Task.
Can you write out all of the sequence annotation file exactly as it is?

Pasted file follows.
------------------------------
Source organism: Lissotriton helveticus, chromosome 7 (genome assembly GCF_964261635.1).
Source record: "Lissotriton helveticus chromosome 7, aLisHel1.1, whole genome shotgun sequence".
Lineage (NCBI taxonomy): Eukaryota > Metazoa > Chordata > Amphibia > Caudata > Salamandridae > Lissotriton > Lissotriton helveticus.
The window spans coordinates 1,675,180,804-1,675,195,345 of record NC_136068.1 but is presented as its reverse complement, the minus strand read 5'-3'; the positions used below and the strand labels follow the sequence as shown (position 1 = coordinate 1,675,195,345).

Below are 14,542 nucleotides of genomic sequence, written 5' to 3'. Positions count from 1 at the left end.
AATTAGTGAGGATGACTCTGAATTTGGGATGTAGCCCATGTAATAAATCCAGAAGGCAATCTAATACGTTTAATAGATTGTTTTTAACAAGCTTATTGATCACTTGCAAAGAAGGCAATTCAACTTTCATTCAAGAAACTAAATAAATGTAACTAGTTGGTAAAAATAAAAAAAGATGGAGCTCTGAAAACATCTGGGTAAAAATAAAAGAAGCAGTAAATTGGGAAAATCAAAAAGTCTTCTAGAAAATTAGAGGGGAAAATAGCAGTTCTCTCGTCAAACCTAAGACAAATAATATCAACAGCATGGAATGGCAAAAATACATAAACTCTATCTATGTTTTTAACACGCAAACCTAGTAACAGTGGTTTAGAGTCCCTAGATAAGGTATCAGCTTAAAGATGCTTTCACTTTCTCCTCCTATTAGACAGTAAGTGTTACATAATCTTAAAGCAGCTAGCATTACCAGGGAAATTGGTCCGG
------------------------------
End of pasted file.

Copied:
Source organism: Lissotriton helveticus, chromosome 7 (genome assembly GCF_964261635.1).
Source record: "Lissotriton helveticus chromosome 7, aLisHel1.1, whole genome shotgun sequence".
Lineage (NCBI taxonomy): Eukaryota > Metazoa > Chordata > Amphibia > Caudata > Salamandridae > Lissotriton > Lissotriton helveticus.
The window spans coordinates 1,675,180,804-1,675,195,345 of record NC_136068.1 but is presented as its reverse complement, the minus strand read 5'-3'; the positions used below and the strand labels follow the sequence as shown (position 1 = coordinate 1,675,195,345).

Below are 14,542 nucleotides of genomic sequence, written 5' to 3'. Positions count from 1 at the left end.
AATTAGTGAGGATGACTCTGAATTTGGGATGTAGCCCATGTAATAAATCCAGAAGGCAATCTAATACGTTTAATAGATTGTTTTTAACAAGCTTATTGATCACTTGCAAAGAAGGCAATTCAACTTTCATTCAAGAAACTAAATAAATGTAACTAGTTGGTAAAAATAAAAAAAGATGGAGCTCTGAAAACATCTGGGTAAAAATAAAAGAAGCAGTAAATTGGGAAAATCAAAAAGTCTTCTAGAAAATTAGAGGGGAAAATAGCAGTTCTCTCGTCAAACCTAAGACAAATAATATCAACAGCATGGAATGGCAAAAATACATAAACTCTATCTATGTTTTTAACACGCAAACCTAGTAACAGTGGTTTAGAGTCCCTAGATAAGGTATCAGCTTAAAGATGCTTTCACTTTCTCCTCCTATTAGACAGTAAGTGTTACATAATCTTAAAGCAGCTAGCATTACCAGGGAAATTGGTCCGG